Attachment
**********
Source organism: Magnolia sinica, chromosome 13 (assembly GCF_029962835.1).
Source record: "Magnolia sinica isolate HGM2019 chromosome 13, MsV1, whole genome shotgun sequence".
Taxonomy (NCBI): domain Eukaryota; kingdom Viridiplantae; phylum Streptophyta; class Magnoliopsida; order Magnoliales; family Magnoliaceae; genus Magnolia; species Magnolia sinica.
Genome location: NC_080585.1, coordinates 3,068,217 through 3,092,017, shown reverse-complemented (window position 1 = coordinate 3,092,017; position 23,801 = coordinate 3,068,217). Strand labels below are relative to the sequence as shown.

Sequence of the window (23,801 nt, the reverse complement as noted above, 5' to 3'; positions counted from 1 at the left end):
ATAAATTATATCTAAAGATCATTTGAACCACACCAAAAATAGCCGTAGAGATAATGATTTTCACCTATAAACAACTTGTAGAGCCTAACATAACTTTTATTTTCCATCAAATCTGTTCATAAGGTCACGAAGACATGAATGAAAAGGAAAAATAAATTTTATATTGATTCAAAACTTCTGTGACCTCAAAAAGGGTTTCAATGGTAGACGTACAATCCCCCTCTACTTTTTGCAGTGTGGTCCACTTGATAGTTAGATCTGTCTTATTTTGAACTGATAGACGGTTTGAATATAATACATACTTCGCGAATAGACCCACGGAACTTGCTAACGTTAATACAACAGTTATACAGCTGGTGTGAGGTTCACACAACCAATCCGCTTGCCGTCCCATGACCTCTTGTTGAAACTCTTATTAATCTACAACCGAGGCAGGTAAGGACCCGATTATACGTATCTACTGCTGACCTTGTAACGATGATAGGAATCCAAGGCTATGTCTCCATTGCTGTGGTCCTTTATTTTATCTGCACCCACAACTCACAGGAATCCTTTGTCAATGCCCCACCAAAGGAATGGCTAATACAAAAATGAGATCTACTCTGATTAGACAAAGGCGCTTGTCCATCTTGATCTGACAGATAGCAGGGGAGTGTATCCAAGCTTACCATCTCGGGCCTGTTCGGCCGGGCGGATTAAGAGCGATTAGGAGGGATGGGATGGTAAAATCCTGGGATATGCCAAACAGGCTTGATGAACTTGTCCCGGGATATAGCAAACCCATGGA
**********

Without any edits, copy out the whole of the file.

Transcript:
Source organism: Magnolia sinica, chromosome 13 (assembly GCF_029962835.1).
Source record: "Magnolia sinica isolate HGM2019 chromosome 13, MsV1, whole genome shotgun sequence".
Taxonomy (NCBI): domain Eukaryota; kingdom Viridiplantae; phylum Streptophyta; class Magnoliopsida; order Magnoliales; family Magnoliaceae; genus Magnolia; species Magnolia sinica.
Genome location: NC_080585.1, coordinates 3,068,217 through 3,092,017, shown reverse-complemented (window position 1 = coordinate 3,092,017; position 23,801 = coordinate 3,068,217). Strand labels below are relative to the sequence as shown.

Sequence of the window (23,801 nt, the reverse complement as noted above, 5' to 3'; positions counted from 1 at the left end):
ATAAATTATATCTAAAGATCATTTGAACCACACCAAAAATAGCCGTAGAGATAATGATTTTCACCTATAAACAACTTGTAGAGCCTAACATAACTTTTATTTTCCATCAAATCTGTTCATAAGGTCACGAAGACATGAATGAAAAGGAAAAATAAATTTTATATTGATTCAAAACTTCTGTGACCTCAAAAAGGGTTTCAATGGTAGACGTACAATCCCCCTCTACTTTTTGCAGTGTGGTCCACTTGATAGTTAGATCTGTCTTATTTTGAACTGATAGACGGTTTGAATATAATACATACTTCGCGAATAGACCCACGGAACTTGCTAACGTTAATACAACAGTTATACAGCTGGTGTGAGGTTCACACAACCAATCCGCTTGCCGTCCCATGACCTCTTGTTGAAACTCTTATTAATCTACAACCGAGGCAGGTAAGGACCCGATTATACGTATCTACTGCTGACCTTGTAACGATGATAGGAATCCAAGGCTATGTCTCCATTGCTGTGGTCCTTTATTTTATCTGCACCCACAACTCACAGGAATCCTTTGTCAATGCCCCACCAAAGGAATGGCTAATACAAAAATGAGATCTACTCTGATTAGACAAAGGCGCTTGTCCATCTTGATCTGACAGATAGCAGGGGAGTGTATCCAAGCTTACCATCTCGGGCCTGTTCGGCCGGGCGGATTAAGAGCGATTAGGAGGGATGGGATGGTAAAATCCTGGGATATGCCAAACAGGCTTGATGAACTTGTCCCGGGATATAGCAAACCCATGGA